OneWeb’s satellite communications services are going to be more broadly available to military customers in hard-to-reach regions, including ships at sea, according to a new partnership with US defense contractor Peraton. Low Earth orbit (LEO) satellite communications, according to Nate White, Peraton’s vice president (VP) and the general manager (GM) of communications, “is a game-changing capacity for defense, maritime, aviation, and other customers operating in distant situations outside of typical network coverage zones.”
Peraton is an integrator of systems that offers government-managed satcom services. Integrators are regularly used by the Pentagon to connect networks from various manufacturers. Similar services are provided by Leonardo DRS Global Enterprise Solutions. The US military, according to White, prefers network services that include satellites in geosynchronous, medium, and low orbits. He pointed out that until OneWeb went up, Iridium was the only LEO-centered satellite service accessible to the military and that low-latency communications are in high demand.
“Military clients want almost the same convenience as a cell phone, with a single interface to numerous networks, so we’re striving to be able to achieve that so they don’t have to buy from various service providers,” he added. The US Army, which has forces deployed in places with poor telecom infrastructure, accounts for the majority of military demand for satellite communications. According to White, the Navy is increasingly looking for increased satcom capacity for the ships at sea. “With OneWeb, you get a lot more bandwidth. Because LEO satellites do not have the 300 milliseconds round trip disruptions that GEO satellites do, you can hold a conversation or transfer data at speeds closer to that of a wired network.” OneWeb’s projected constellation of about 648 satellites is nearly half-completed. Since emerging from bankruptcy in the month of November and continuing to grow its network, Alaska Communications, BT, AT&T, Hughes Network Systems, Northwestel, and recently Peraton have struck worldwide strategic agreements and distribution partnerships.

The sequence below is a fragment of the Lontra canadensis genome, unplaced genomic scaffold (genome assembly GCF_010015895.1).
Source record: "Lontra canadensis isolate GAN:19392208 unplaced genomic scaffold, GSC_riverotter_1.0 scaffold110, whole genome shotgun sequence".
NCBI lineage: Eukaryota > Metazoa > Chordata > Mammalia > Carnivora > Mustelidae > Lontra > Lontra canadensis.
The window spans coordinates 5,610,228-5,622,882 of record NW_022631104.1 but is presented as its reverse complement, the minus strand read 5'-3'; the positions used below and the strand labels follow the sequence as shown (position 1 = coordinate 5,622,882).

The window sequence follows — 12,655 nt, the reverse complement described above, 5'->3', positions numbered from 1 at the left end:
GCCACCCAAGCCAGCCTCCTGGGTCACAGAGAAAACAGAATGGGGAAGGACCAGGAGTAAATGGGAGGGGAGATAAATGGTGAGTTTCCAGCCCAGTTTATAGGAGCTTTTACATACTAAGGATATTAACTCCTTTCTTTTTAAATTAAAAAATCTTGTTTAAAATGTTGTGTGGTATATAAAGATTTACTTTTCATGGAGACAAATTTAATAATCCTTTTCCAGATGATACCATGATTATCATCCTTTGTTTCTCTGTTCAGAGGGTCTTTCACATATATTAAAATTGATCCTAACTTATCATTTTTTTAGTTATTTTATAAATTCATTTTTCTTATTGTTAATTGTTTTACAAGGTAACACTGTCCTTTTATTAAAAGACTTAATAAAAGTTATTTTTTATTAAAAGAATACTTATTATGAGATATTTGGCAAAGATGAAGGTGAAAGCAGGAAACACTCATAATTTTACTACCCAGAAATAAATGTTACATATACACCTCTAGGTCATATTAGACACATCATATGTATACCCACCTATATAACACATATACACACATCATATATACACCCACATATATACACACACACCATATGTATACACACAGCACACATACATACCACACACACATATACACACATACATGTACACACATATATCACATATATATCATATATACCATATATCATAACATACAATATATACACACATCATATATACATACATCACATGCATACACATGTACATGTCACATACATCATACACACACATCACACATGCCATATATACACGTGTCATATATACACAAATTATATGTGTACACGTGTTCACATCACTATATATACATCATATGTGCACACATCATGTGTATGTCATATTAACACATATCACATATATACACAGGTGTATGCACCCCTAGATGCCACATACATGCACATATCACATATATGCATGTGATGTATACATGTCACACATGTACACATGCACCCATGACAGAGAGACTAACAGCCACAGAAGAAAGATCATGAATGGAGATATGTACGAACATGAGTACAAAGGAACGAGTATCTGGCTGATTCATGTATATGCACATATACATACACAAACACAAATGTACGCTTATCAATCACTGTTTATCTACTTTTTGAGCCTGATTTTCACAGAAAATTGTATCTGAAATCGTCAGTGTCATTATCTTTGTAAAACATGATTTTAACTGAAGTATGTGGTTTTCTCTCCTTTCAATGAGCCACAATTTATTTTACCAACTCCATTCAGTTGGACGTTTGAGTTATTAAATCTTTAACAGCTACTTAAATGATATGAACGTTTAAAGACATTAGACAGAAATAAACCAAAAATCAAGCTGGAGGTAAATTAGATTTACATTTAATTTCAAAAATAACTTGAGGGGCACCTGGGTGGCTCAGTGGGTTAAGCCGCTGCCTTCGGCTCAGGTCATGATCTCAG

The business will begin at the 50th parallel and above this year, with global coverage expected in 2022. The Coast Guard and the Navy are expected to incorporate LEO services into existing satcom contracts, according to White. When at sea and in need of extra bandwidth, the maritime forces mostly rely on Inmarsat. “You’ll be able to link a ship as much as one gigabit for every second of connectivity while at sea” with the new LEO systems, he said. “Now you’re talking about giving sailors access to live streaming on Netflix. The wide-open ocean is covered by only a few providers.”
The user terminals are one of the hurdles in incorporating LEO satcom into the military. The military faces a logistical challenge because current terminals are not compatible with multiple satcom operators.